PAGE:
Delgado deserved far better in HOF voting

Carlos Delgado hit 473 home runs in his 17-year career in the major leagues. AP Photo/Chris O'Meara

This just in: We owe Carlos Delgado an apology.

You think Hall of Fame election week didn't go so hot for Edgar Martinez, or Jeff Kent, or Alan Trammell? Heck, they had an awesome week compared to Delgado.

Of all the victims of this messed up voting system, he's the biggest. This was his first year on the ballot. And his last.

He showed up on the ballot with his 473 homers and .929 career OPS. And 21 votes later, he was waving adios. It takes 5 percent of the vote to live to see another election. He got 3.8 percent. And that'll be a wrap.

Now it may be true that a guy who falls 391 votes shy of election was probably never going to make it to Cooperstown anyway. But whether he was or wasn't, after looking at this for a couple of days, I've come to this conclusion:

Carlos Delgado is the best player in history to get booted off the Hall of Fame ballot after his first year.

There are some excellent contenders for that honor, too: Lou Whitaker, David Cone, Andres Galarraga, Kevin Brown, Kenny Lofton, etc. But it's incredible to think that a guy couldn't make it to even a second ballot after doing all this:

• Hit 30-plus home runs 10 years in a row

Only seven other eligible players in history have even had nine (or more) 30-homer seasons in a row. Four of them -- Jimmie Foxx, Lou Gehrig, Mike Schmidt and Eddie Matthews -- are in the Hall of Fame. The other three -- Barry Bonds, Sammy Sosa and Rafael Palmeiro -- all have PED storm clouds hovering over them. But that didn't get any of them sentenced to the one-and-done club. Now did it?

• Have an OPS over .900 for nine years in a row

Only nine other eligible players have ever had an OPS of .900 or better in at least nine consecutive seasons in which they qualified for the batting title. Seven are in the Hall: Gehrig, Foxx, Schmidt, Willie Mays, Hank Aaron, Stan Musial and Mickey Mantle. The other two are Bonds and Mike Piazza. No need to get into why they're not Hall of Famers. But at least they're still on the ballot.

• Hit 473 home runs

Before Delgado came along, only three members of the 400-Homer Club were ever one-and-done. The guy with the most homers on that list was Jose Canseco (462), the famous author. The other two were Dave Kingman, who hit 442 homers but didn't even finish with an .800 career OPS, and the underrated Darrell Evans (with 414 homers and 2,223 career hits). Evans was clearly in the argument for Best One-and-Done Player Ever before this week. But not anymore.

• Have a .929 career OPS

Only two players in history finished their careers with an OPS over .900 and got whisked off the ballot after one year. One was Mo Vaughn (.906). The other also got the boot this year -- Brian Giles (.902). Giles is another guy who probably belongs in the Best One-and-Done Players of All Time conversation. But neither Giles nor Vaughn was within 20 points -- or 140 homers -- of Delgado.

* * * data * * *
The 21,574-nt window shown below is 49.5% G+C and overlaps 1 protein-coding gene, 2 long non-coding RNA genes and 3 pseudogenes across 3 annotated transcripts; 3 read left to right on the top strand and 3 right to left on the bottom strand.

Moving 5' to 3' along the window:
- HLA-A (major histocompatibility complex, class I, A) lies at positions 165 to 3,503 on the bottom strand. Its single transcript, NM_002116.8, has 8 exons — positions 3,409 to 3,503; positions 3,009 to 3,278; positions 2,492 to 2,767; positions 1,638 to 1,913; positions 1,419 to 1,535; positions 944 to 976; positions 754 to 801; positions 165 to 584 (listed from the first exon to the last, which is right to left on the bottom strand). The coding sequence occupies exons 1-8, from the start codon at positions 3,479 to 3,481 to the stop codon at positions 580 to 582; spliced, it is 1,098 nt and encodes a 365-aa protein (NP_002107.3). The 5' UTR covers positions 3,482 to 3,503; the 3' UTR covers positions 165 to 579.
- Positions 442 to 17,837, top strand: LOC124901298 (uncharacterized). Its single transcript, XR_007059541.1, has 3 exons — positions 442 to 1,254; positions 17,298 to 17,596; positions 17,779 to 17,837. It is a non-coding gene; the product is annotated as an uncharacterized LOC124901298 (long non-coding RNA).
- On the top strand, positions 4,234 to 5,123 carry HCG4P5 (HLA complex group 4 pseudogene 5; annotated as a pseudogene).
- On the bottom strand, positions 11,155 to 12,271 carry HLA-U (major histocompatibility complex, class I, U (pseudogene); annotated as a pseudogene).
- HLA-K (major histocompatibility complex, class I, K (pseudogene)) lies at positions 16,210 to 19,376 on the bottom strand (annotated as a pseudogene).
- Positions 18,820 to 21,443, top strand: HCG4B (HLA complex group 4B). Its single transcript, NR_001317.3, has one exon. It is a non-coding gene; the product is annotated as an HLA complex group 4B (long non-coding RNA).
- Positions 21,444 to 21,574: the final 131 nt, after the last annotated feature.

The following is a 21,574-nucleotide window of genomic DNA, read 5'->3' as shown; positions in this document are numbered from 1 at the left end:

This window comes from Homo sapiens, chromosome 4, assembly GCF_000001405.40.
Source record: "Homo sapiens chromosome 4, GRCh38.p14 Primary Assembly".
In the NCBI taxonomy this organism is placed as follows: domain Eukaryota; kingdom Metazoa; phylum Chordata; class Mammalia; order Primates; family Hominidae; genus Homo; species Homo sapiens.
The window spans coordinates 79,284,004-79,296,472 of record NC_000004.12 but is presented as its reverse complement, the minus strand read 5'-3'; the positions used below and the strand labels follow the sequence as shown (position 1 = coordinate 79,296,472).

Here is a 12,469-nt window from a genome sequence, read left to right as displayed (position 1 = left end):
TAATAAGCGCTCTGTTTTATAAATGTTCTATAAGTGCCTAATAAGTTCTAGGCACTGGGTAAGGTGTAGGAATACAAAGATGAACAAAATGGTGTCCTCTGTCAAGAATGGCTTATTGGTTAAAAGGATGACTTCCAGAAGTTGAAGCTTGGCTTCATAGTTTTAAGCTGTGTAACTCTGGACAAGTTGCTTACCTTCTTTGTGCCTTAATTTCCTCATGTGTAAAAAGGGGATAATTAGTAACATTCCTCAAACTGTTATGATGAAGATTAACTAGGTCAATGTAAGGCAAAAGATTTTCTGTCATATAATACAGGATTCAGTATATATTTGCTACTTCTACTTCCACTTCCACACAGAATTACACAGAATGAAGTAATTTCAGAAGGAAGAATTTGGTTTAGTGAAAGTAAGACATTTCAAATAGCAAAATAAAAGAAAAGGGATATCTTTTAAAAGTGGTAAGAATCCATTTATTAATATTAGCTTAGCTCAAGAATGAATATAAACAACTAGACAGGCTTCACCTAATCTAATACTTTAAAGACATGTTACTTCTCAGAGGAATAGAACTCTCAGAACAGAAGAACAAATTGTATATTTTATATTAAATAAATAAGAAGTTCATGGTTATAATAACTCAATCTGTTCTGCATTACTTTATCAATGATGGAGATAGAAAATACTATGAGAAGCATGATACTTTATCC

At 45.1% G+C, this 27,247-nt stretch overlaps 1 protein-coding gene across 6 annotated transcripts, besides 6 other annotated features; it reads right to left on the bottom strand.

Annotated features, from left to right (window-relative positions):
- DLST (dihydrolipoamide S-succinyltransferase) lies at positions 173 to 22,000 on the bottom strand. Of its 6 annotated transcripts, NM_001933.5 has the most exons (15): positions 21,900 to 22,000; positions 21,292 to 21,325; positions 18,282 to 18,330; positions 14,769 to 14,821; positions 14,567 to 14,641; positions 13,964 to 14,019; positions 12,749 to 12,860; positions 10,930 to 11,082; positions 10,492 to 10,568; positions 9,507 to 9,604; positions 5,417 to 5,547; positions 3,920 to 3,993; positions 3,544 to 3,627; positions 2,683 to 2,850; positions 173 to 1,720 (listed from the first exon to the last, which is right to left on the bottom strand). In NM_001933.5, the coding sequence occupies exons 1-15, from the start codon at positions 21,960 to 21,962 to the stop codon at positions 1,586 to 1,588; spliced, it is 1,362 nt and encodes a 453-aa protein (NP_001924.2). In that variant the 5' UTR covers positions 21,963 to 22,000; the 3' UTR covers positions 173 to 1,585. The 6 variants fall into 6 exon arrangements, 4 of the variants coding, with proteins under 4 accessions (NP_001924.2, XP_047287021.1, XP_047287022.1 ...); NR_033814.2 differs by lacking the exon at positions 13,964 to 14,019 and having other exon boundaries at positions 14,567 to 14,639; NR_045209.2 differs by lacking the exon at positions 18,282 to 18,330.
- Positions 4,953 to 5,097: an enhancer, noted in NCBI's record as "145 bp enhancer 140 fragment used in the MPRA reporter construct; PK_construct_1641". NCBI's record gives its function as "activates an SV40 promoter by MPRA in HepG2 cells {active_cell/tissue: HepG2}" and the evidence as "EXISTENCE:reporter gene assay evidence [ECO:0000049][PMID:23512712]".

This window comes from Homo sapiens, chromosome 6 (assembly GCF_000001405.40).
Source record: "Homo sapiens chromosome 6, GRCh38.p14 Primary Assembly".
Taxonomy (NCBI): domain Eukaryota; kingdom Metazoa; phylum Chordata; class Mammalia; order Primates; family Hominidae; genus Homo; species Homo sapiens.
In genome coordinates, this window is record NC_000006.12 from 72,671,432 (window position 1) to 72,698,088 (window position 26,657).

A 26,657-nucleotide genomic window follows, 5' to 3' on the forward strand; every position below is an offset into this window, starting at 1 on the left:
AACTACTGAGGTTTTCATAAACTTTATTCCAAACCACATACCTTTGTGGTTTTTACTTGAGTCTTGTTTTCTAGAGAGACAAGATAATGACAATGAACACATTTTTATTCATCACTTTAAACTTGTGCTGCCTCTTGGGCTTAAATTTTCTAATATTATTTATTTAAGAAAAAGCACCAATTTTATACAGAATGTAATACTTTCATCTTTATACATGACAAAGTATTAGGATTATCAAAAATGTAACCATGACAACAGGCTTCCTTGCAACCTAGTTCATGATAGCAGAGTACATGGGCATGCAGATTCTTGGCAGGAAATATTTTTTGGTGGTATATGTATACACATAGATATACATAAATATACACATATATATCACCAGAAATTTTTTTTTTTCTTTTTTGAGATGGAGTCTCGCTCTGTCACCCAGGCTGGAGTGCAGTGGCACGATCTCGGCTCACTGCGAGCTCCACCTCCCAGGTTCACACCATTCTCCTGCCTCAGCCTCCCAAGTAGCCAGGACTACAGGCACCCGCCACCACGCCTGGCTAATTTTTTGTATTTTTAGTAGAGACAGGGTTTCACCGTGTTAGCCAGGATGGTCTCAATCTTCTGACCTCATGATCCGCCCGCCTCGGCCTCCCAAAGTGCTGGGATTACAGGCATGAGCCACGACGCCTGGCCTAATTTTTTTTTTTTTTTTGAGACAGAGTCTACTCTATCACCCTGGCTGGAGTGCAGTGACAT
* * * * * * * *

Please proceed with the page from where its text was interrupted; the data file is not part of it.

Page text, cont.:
• Do a Big Papi imitation

Now obviously, there are lots of differences between the careers of Delgado and David Ortiz. But if we stop Ortiz's career clock right this minute, here's how similar their numbers are:

OK, so Big Papi has October going for him, while Delgado made it to the postseason only once (with the '06 Mets -- and hit .351, with an 1.199 OPS). But at least Delgado wore a glove for all 17 seasons. So while it's way too early to forecast where Ortiz's Hall of Fame candidacy will lead, I'd bet the Green Monster it won't be to a first-ballot exit.

It wasn't so long ago that we'd have looked at a player like Carlos Delgado and said: "He's a Hall of Famer." But sadly, thanks to the Rule of 10 and the way we devalue all the numbers in the era he played in, we now have to look at him and say something else:


The one-and-done team

Before we go, time for a couple of our ever-popular Hall election All-Star teams, starting with one in honor of Carlos Delgado -- the All One-and-Done Team:

1B: Carlos Delgado

2B: Lou Whitaker

SS: Tony Fernandez

3B: Matt Williams

LF: Brian Giles

CF: Kenny Lofton

RF: Moises Alou

C: Ted Simmons

DH: Andres Galarraga

Pinch-hit specialist: Julio Franco

Opening Day starter: David Cone

Closer: Jesse Orosco

Beat writer: Jose Canseco

The all I-got-exactly-one-vote-for-the-HOF team

And, finally, a round of applause for Darin Erstad, ladies and gentlemen. He's the latest and greatest player to add himself to the ever-expanding, prestigious list of guys who got exactly one vote for the Hall of Fame.

That may not get him a plaque in upstate New York. But it will get him a spot on the exalted 2015 edition of this one-vote-and-one-vote-only All-Star team. And as always, it's a club any 124-homer man would be honored to join:

1B: George (Boomer) Scott

2B: Bret Boone

SS: Shawon Dunston

3B: Tim Wallach

LF: David Justice

CF: Darin Erstad

RF: Ellis Valentine

C: Darren Daulton

Starting rotation: Todd Stottlemyre, Kevin Appier, Jose Rijo, Dock Ellis, Dennis Leonard

Bullpen: Mark Davis, Armando Benitez, Jesse Orosco, Steve Bedrosian, Bill Campbell

Broadcast team: Mike Krukow, John Kruk, Ron Darling, Jim Deshaies, Ray Knight